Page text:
NASA images show expansion of logging in Congo rainforest
July 15, 2007
Using highly detailed images from NASA and commercial satellite firms, scientists from the Woods Hole Research Center (WHRC) created a map of logging roads and forest disturbance across 4 million square kilometers of tropical African forests between 1976 and 2003.
The researchers found that Northern Congo experienced the largest increase in roads during the period; road construction increased from a 1976-1990 average of 156 kilometers per year to over 660 kilometers per year after 2000. By 2003, logging roads account for more than 60 percent of the length of all roads in Congo.
"Roads provide access, and this research provides clear evidence that the rainforests of Central Africa are not as remote as they once were".a bad thing for many of the species that call it home," said Jared Stabach, a WHRC scientist and a co-author of a paper, published June 8 in Science, detailing the research: Logging roads rapidly expanding in Congo rainforest.
This very high resolution image of northern Republic of Congo was captured on June 27, 2002, by the commercial satellite Ikonos. The wider-area view at top shows dirt logging roads (orange lines) and different types of forest in the area around the border of the Sangha and Likouala regions. The lower view is a close-up image that shows not only part of a logging road, but also felling sites (clearings where trees are cut down) and skid trails (paths where trees are dragged toward the road.) Individual trees or sections of trees stacked on the road at left look like matchsticks.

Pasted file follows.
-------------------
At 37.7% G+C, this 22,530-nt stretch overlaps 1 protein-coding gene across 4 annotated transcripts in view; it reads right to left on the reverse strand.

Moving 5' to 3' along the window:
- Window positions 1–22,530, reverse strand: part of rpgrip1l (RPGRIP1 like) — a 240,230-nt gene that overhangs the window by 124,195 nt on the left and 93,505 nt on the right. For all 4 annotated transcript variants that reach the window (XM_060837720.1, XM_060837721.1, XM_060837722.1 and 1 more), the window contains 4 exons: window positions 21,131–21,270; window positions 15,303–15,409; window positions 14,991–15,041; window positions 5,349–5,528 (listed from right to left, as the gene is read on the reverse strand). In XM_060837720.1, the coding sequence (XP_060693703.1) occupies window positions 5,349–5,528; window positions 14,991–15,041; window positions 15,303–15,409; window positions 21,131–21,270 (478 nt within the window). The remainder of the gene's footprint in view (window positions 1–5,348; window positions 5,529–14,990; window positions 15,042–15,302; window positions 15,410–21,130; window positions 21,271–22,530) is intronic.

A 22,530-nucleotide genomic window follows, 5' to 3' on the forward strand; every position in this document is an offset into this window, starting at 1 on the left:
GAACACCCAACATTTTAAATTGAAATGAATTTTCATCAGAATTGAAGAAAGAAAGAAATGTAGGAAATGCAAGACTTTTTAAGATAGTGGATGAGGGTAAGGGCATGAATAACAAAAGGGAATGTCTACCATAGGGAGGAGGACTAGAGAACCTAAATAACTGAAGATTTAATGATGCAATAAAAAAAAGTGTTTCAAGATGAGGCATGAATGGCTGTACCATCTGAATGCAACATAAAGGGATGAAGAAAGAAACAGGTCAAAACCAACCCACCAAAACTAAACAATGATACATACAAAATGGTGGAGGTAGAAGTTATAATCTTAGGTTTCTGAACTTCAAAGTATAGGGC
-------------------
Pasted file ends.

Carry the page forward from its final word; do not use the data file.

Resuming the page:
Two types of forest are shown in the top image. At bottom left is a tropical evergreen forest with an extremely dense canopy, a forest type known locally as limbali forest. Most of the rest of the scene is occupied by a more open forest in which stands of trees (dark green patches) are separated from each other by a sea of lower-growing plants (light green). The appearance of openness, however, is something of an illusion. A dense understory of plants, such as wild ginger that can grow to be 2 meters (about 6.5 feet) tall, makes a thicket so impenetrable that you could not walk through it without a machete. Shadows along the margins of skid trails hint at the thickness and height of the understory. (Scientists are not certain how this type of forest originated, but the wide spacing of the trees is not a result of recent logging activity).
NASA image created by Jesse Allen, using IKONOS data provided courtesy of Nadine Laporte, Woods Hole Research Center. Caption text courtesy of NASA.
Logging roads rapidly expanding in Congo rainforest.
Logging roads are rapidly expanding in the Congo rainforest, report researchers who have constructed the first satellite-based maps of road construction in Central Africa. The authors say the work will help conservation agencies, governments, and scientists better understand how the expansion of logging is impacting the forest, its inhabitants, and global climate.